Consumer-products makers spend countless dollars every year on market research that doesn't work. Focus groups generally to try to please their testers, research has found, and consumer surveys also tend to overestimate their interest in products. So several companies are cutting what consumers say out of the equation and instead going straight after what they are thinking, the Wall Street Journal reports.
New 3-D computer simulations of shopping experiences augmented with eye-tracking technology and brain-wave monitoring are taking the place of conventional market research. Using these simulated shopping environments, companies like Kimberly-Clark, Proctor & Gamble, and Unilever are extracting far more meaningful data from the human shopping experience. Sophisticated simulations of packaging design and store-aisle displays allow the market testers to have more control over their experiments. And using eye-tracking technology or EEG bands, they can make heat maps of where consumers eyes tend to go on a label or a store shelf, or even see what experiences cause the pleasure centers of consumers' brains to light up.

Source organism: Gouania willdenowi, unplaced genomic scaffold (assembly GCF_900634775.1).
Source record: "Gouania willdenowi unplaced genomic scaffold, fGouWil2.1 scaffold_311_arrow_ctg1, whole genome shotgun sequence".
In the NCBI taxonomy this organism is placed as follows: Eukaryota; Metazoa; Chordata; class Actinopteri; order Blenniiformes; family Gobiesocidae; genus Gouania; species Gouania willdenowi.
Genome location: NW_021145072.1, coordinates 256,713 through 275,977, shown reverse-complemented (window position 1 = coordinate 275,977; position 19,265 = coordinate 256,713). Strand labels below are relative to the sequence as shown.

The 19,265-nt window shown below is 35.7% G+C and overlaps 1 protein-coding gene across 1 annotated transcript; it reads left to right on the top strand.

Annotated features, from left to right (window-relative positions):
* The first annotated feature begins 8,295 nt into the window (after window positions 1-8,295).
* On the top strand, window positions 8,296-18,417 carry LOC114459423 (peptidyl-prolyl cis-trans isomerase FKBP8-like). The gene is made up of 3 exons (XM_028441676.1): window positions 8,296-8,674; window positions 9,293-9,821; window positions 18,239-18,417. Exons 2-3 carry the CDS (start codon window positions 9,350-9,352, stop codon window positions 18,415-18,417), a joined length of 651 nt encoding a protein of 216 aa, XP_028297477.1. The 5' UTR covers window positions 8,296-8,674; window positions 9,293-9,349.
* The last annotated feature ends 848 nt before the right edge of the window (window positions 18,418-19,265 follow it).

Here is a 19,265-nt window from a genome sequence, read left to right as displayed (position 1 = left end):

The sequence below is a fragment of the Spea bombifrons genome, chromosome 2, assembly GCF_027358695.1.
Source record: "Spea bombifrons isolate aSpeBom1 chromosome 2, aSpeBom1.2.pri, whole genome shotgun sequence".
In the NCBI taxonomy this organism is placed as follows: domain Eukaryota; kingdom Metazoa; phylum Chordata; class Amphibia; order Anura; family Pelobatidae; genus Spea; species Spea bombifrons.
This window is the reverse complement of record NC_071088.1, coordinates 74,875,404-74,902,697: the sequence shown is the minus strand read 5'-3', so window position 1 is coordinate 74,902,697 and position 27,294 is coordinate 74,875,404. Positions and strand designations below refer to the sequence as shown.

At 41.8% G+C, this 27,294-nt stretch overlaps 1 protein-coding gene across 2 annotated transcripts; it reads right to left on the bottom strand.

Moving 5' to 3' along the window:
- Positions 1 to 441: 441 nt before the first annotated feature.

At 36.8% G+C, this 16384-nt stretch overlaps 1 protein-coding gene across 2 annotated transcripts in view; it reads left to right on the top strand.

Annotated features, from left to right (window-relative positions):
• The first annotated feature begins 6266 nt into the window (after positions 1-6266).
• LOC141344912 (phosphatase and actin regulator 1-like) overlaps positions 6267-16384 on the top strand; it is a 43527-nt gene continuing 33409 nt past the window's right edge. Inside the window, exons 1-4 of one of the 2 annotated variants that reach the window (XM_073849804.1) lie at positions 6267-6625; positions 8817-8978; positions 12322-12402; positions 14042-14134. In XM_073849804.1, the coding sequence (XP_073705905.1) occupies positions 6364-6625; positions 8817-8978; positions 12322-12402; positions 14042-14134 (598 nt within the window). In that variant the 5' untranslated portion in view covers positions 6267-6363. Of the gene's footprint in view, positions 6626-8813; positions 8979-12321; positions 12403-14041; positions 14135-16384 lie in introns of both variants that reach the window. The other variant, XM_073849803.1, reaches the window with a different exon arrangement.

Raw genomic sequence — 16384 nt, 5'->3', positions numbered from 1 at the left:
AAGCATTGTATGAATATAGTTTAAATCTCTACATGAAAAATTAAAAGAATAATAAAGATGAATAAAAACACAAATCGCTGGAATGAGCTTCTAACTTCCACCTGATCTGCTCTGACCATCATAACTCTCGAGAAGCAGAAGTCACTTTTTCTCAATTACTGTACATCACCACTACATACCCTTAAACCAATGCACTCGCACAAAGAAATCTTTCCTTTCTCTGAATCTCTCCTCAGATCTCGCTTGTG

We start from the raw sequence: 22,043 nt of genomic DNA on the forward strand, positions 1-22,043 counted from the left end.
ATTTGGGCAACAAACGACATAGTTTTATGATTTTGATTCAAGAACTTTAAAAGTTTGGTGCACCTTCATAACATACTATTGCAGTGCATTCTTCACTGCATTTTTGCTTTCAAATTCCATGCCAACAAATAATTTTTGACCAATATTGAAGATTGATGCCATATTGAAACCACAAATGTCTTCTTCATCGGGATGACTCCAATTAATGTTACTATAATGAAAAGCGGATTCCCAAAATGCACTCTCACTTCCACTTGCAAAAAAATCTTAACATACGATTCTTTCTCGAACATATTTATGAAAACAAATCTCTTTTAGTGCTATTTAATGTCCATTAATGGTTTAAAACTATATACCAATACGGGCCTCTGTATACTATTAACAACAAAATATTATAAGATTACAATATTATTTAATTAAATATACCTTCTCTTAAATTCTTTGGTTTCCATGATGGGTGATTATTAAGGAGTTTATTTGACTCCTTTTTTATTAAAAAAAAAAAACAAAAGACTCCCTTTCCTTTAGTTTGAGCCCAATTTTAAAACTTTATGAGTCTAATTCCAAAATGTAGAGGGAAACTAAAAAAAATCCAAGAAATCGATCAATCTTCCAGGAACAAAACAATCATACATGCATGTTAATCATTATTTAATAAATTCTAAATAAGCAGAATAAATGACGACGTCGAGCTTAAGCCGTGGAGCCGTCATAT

Doing so allows market researchers into consumers' heads in a way they never could before, dispensing with the unconscious tendency on the behalf of the consumer to say what the testers want to hear. And its creating a wealth of data that is turning some conventional wisdom in the world of packaging design and shelf display on its ear. More over at WSJ.
Careful: I think it's a bit heavy-handed to claim that eye-tracking is a measurement of thought, as the WSJ proclaims. I would more inclined to believe that it can yield insight into what customers are looking for, since usually people go shopping for certain items with a brand or idea in mind.
Ok. Go to Zeitgeist and see what you're subjected to.
I wouldn't be looking if they put the stuff in some place a man could find the product in. I wouldn't be looking to find stuff if they didn't move it around every week just to get me lost and spend more money. Why not play that psychological mood music too. Opps.
I would like to see them do this with the Zagat's restaurant guide.